Southeastern Alaska floatplane operator Taquan Air has indefinitely suspended all of its passenger flights after two deadly crashes involving its planes killed a total of eight people in one week’s time.
Ketchikan-based Taquan Air, which operates a fleet of de Havilland Beaver and de Havilland Otter floatplanes for commuter, freight, tour, and charter services, voluntarily ceased passenger flights May 21 until more is known about the two deadly floatplane crashes.
The company resumed cargo operations after discussing measures to reduce flight risks with the FAA’s Juneau Flight Standards District Office (FSDO), and the “FAA agreed with these measures,” spokesperson Ian Gregor told KTVA of Anchorage.
The agency said there will be an increased inspector presence and surveillance of Taquan Air when the company resumes its passenger flights.
The first crash occurred May 13 when a Taquan de Havilland Otter floatplane collided with another airplane mid-air killing six Princess cruise ship passengers among the two planes.
On May 20, a Taquan Air commuter flight crashed into Metlakatla Harbor a few miles south of Ketchikan, killing both people aboard – the pilot and a passenger. That flight was operating as a commuter flight when it crashed.
Witnesses who saw the most recent crash said that during touchdown, the right float of the de Havilland Beaver seaplane dug into the water, sending the aircraft into a cartwheel. The right wing detached as the plane flipped several times. It eventually came to a rest upside down with the cockpit and passenger area submerged.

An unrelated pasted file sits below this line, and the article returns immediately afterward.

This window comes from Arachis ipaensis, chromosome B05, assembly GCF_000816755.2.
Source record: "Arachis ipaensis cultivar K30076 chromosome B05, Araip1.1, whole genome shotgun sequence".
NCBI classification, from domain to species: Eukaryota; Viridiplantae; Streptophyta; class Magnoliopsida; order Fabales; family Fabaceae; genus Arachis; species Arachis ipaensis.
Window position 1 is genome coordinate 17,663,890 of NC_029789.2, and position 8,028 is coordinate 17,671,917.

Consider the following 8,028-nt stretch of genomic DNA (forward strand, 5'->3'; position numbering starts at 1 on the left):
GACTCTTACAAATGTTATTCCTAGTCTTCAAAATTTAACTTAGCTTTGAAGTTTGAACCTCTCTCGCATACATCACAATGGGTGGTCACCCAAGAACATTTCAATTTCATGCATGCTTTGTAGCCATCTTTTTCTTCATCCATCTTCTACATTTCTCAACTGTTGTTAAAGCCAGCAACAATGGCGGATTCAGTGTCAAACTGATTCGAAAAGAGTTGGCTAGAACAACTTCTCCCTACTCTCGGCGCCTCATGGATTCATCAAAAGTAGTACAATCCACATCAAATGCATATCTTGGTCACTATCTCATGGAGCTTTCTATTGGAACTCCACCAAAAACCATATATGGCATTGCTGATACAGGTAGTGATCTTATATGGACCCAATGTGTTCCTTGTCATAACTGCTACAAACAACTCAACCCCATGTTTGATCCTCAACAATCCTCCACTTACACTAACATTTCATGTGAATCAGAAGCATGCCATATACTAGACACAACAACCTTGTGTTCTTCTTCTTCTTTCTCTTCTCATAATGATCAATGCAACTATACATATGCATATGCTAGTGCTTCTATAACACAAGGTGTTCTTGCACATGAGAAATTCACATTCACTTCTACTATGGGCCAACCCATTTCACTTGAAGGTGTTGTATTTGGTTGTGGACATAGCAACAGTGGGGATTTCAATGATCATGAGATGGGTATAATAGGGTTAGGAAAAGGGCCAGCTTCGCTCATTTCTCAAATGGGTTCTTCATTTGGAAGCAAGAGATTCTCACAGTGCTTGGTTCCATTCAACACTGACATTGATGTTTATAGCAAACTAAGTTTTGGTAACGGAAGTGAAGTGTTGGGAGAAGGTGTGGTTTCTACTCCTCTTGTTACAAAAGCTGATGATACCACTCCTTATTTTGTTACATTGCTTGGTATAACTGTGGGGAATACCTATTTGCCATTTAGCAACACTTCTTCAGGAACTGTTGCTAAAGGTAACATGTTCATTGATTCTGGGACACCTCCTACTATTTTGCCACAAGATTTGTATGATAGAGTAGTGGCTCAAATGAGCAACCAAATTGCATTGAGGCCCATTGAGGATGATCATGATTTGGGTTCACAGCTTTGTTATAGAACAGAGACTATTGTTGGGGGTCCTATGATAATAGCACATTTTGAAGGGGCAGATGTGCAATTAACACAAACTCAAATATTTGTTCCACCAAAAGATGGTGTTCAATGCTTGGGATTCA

The crash killed the pilot, Ron Rash, 51, of Harrisburg, Pennsylvania, and passenger Sarah Luna, 31, of Anchorage. The day of the crash, Ms. Luna posted on Facebook that she was flying to Metlakatla.
“Juneau to Sitka to Ketchikan to Metlakatla! My first time off the road system and my first time on a float plane!!”
Dr. Luna worked as a liver disease and hepatitis specialist for the Alaska Native Tribal Health Consortium, the New York Times reported. Her employer said she had been flying to Metlakatla to visit patients at a local medical center – the same place she was taken to after the crash.
The crash occurred just after investigators probing the previous crash left the area, according to the New York Times.
Clint Johnson, the chief of the National Transportation Safety Board’s (NTSB) regional office in Alaska, told the press that it was “way too early to speculate” about the cause of the crash, adding that investigators would not assume a connection between the two deadly crashes.
“I have to stress that each one of these are separate events, they are being investigated separately, we have two separate investigators in charge that are looking at different things,” he said, according to the New York Times. “The accidents are different in nature, but obviously Taquan is the common denominator here.”
Mr. Johnson also said that weather conditions in the area had been good at the time of Monday’s crash, with winds of 10 miles per hour, visibility more than 10 miles, and “a light chop on the water.”
The May 13 crash that killed six people and injured 10 others occurred when a Taquan Air HC-3T Turbine Otter descended by several hundred feet and collided with the smaller plane that had been flying at a more stable altitude, investigators said.
The cruise ship passengers who were killed and injured in that crash were on a Royal Princess cruise ship for a seven-day journey billed as a “Voyage of the Glaciers,” Princess Cruises said.
“Taquan decided to resume cargo-only operations last week after they discussed risk-reduction measures with the FAA’s Juneau Flight Standards District Office (FSDO). The FAA agreed with these measures,” spokesperson Ian Gregor wrote in an email.